Coney Island’s Dancing Clams are older than the Switchback, the world’s first roller coaster (1884), and George C. Tilyou’s Steeplechase Park (1897). In fact, the frolicking mollusks are Coney’s oldest inhabitants, ATZ learned from a droll history of the seaside resort published in 1878. “The History of Coney Island from its first discovery in 4, 11, 44, down to last night, in rhyme” is a 47-page book with whimsical sketches of the summer scene from Coney’s western end at Norton’s Point to Brighton and Manhattan Beach. We also discovered that this rare volume was digitized by the Library of Congress and can be read online or downloaded to your Kindle.

chowder party

A Chowder Party: Vegetables and fish gathering around a pot of chowder from The History of Coney Island,1878. Picture Collection of the New York Public Library

Written and illustrated by I.F. Eaton, the book was “adapted for all children under age 85, with notes by the editor (promissory ones), with maps and sketches in water color, drawings of bier, and many dry cuts.” There are a great many humorous sketches of beach-goers, including bathing beauties in Victorian dress and a mermaid startling a man digging for clams. It’s interesting to see that Coney’s Dancing Clams were not yet wearing top hats and trousers in 1878.

Last month, ATZ posted Lindsay Wengler’s photos documenting Gyro Corner Clam Bar’s hand-painted signs of top-hatted clam waiters serving clams on the half shell. Reader Beth Greenberg posted the comment “That’s one classy clam: look at his top hat and white gloves. That’s Coney Island!” Indeed, it is. Feltman’s Restaurant, where the hot dog was invented, had a famous ad in the 1900s called “The Epicure’s Parade” featuring both a top-hatted clam and a hot dog, as well as a strolling lobster, corn on the cob and mug of beer. Gregory & Paul’s, now Paul’s Daughter, has their own quirky version painted by Catherine Gavalas about 20 years ago, but my fave is their top-hatted Mr. Shrimp. Artist Richard Eagan, the co-founder of the Coney Island Hysterical Society, paid homage to the Feltman’s original with an architectural portrait of polychromed canvas and wood in 1997 and recently completed a limited handmade edition of ten.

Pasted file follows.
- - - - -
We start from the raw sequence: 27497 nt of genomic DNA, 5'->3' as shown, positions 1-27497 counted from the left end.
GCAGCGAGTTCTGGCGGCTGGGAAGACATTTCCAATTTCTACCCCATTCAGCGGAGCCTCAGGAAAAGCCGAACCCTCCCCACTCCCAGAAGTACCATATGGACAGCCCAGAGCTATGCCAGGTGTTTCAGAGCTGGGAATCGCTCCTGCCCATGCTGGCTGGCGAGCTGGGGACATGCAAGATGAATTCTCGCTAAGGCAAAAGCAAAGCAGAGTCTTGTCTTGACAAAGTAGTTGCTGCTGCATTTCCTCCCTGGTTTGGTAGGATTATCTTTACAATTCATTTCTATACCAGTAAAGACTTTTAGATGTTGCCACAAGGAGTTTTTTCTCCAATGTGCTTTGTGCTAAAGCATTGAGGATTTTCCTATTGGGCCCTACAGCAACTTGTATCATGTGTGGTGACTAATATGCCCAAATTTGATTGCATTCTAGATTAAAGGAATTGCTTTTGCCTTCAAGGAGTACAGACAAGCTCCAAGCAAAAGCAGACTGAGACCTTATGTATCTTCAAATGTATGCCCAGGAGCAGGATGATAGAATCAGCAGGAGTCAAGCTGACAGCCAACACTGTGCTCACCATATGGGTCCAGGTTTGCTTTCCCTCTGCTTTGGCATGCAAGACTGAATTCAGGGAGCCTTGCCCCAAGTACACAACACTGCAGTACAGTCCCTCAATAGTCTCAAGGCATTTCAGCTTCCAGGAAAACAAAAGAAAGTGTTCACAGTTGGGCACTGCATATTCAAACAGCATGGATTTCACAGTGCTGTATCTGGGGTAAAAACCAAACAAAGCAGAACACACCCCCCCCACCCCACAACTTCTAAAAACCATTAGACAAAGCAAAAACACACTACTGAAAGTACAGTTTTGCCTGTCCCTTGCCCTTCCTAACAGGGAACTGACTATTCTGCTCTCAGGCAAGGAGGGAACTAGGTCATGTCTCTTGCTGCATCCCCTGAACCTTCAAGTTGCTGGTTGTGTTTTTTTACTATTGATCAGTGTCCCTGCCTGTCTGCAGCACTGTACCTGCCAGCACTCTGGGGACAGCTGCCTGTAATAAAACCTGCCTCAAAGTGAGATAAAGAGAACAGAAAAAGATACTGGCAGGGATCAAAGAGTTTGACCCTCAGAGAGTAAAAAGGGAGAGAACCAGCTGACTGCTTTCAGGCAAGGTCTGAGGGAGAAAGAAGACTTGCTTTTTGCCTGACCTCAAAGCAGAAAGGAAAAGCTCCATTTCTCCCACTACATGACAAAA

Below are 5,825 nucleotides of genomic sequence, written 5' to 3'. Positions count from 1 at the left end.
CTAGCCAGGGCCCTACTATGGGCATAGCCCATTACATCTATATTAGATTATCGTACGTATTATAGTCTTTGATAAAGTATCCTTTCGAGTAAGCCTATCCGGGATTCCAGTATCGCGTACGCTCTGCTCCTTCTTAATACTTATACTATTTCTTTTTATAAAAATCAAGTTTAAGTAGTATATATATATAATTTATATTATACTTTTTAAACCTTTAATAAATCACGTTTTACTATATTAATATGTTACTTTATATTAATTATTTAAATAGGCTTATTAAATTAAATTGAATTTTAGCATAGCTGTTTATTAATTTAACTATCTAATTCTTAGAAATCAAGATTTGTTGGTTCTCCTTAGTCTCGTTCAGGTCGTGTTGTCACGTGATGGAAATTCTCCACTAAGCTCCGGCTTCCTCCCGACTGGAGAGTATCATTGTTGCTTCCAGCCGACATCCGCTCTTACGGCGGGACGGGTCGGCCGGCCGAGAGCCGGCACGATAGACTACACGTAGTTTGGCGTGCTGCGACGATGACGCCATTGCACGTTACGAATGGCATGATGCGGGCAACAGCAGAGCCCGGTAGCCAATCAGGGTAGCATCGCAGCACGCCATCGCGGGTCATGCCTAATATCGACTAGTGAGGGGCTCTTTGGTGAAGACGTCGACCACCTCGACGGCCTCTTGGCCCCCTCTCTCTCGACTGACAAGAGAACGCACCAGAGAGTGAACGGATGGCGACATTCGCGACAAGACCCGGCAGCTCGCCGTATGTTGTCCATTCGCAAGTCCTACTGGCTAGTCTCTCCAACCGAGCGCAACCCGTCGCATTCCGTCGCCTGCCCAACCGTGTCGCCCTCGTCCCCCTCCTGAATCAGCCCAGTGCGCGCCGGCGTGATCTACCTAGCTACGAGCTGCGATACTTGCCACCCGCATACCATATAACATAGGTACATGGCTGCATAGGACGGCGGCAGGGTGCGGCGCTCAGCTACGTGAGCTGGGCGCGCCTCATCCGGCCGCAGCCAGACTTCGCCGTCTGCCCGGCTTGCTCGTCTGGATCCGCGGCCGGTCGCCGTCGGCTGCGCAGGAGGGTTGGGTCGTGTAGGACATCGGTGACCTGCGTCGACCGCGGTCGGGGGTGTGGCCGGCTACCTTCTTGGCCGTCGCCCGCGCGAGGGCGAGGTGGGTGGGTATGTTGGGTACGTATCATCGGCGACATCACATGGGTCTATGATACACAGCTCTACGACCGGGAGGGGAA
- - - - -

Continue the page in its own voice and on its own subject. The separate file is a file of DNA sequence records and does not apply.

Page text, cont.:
In “The History of Coney Island,” the rhymes are as delightful as the drawings:

The hard-shell crab goes sideling by,
With murder in his little eye.
All sorts and sizes here you view,
Of those you eat and that eat you;
And you can see, in this strange spot.
How fish look ere they go to pot.

Prices were very reasonable in Coney Island back in the day: Tilyou’s Bathing Establishment, Bathing Suit and Clam Chowder, 25 cents. Bathing suit without Chowder, 15 cents. Donkey ride on the Beach, 10 cents. Clams, 5 cents. “The History of Coney Island,” 20 cents.

mermaid

Mermaid startling man digging for clams, Coney Island, N.Y. from The History of Coney Island,1878. Picture Collection of the New York Public Library

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November 3, 2011: Scoop: Randazzo’s Clam Bar Eyeing Coney Island Boardwalk

October 14, 2011: Photo of the Day: Vernacular Signage by Lindsay Wengler

June 19, 2011: Coney Island Summer Reading: The Wonder City

December 8, 2010: Children’s Book Tells Coney Island Carousel Carver’s Story